This week’s webinar notes are from a July 23 webinar hosted by ISM Vermont and presented by Verian Vice President Tommy Benston on ‘Five Steps To Eliminate Maverick Spending.’ Although an on demand version was not available as of the posting of my notes, it will be available on Verian’s site shortly.
While maverick spending, addressed more generally as contract compliance, is not a new topic for procurement, it is one that continues to be a problem for us as a function and for the organization as a whole. Since most procurement organizations as measured on their ability to help the company realize savings, maverick – or off contract – spending is a huge concern. Not only does it prevent the company from making the most efficient use of resources, it creates a divide between procurement and the internal colleagues they need to have positive working relationships with.
Benston covered the usual maverick spending background (definition, explanation, impact statistics,etc.). We need to remember that true compliance must include both the relevant contract and the required process. Non-compliance includes ‘people not buying what you want them to buyin the way you want them to buy it.’ Levels of maverick spending also provide an indicator for tracking system adoption and leadership or communication problems.
More importantly, in my opinion, Benston provided some different perspectives on the challenge maverick spend poses and the productive responses procurement should keep in mind.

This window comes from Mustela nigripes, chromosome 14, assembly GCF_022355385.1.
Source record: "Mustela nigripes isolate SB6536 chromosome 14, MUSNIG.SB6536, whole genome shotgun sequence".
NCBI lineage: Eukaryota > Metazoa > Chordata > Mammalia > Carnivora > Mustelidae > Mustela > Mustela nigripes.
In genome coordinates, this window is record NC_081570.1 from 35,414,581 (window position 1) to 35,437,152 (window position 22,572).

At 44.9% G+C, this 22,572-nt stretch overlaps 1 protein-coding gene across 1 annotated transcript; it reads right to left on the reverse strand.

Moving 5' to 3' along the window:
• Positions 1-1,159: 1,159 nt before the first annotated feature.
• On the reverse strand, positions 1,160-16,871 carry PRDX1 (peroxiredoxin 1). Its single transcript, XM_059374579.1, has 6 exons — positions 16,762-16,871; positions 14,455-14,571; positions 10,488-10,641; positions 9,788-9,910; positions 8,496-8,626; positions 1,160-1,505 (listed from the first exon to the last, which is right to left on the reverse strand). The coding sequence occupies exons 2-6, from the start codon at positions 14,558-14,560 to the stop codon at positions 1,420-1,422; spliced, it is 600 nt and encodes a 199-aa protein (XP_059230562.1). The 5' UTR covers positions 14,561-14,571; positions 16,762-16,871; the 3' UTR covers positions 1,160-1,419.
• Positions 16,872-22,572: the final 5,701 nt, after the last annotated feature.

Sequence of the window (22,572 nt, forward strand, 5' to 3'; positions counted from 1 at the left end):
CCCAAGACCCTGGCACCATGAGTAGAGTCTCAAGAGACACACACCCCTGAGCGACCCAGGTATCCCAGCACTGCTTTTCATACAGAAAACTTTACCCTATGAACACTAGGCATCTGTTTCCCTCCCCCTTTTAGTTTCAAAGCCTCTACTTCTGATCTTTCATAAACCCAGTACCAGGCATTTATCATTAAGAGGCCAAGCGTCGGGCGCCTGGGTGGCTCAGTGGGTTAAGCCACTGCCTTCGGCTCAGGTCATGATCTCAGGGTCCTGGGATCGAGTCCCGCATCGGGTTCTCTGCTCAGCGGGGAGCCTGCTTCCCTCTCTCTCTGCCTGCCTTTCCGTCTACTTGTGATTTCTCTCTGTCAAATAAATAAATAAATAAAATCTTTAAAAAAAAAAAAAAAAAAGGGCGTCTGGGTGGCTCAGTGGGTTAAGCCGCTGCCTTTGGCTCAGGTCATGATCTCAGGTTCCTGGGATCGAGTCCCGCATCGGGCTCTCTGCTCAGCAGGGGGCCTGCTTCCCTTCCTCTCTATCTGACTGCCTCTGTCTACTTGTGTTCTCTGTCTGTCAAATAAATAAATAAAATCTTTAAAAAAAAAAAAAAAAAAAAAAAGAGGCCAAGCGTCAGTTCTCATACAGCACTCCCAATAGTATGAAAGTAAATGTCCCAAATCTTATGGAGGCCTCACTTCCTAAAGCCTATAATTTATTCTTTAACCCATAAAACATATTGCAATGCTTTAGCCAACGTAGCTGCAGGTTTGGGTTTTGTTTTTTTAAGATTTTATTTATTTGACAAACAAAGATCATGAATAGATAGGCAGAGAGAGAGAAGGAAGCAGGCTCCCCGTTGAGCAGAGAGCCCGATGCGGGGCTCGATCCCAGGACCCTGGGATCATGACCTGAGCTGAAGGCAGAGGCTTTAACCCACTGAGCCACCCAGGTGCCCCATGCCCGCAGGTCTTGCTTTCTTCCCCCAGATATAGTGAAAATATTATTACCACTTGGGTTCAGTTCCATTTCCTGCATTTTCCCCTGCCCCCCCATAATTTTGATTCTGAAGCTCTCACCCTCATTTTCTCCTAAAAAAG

The first idea that struck me was the concept that what maverick spending really does is reduce our spend under management. Usually we think of maverick spend as a cause of savings ‘leakage’, but the lost savings only reflects a small percentage of the total spend. When you subtract maverick spend from spend under management, its impact on procurement’s performance using that common metric becomes more evident. Accurately defining what is required to bring spend under management is not a simple exercise, nor is it easy to track, but it is reasonable to conclude that maverick spend is not, in fact, being managed.
The second major take-away was actually a valid exception Benston made to the phrase maverick spending itself. We use the labels maverick, non-compliant, and off-contract interchangeably. But each has different implications regarding the intent of the buyer. The term ‘maverick’ implies malicious intent, but that may not be the case at all. Many off-contract buyers believe they are doing the right thing when they stray from the proper path. Doing a root cause analysis of what is driving that behavior may uncover very real challenges in balancing procedure with productivity. If procurement makes the mistake of handling all non-compliant spend as malicious, we will inadvertently alienate the very colleagues we need to make our work a success.
Although there are many ways to reduce maverick spending, Benston outlined five not to be missed:
- Be inclusive in all efforts to change and redefine buying processes
- Automate and close ‘old’ buying channels
- Simplify and improve rather than just automating
- Monitor spending through internal visibility and cooperation with supply partners
- Incentivize by rewarding good practices as well as addressing undesired ones.
What sort of success has your organization had with managing maverick AND off-contract spend? Share your thoughts by commenting here or by contacting us directly on Twitter: @BuyersMeetPoint.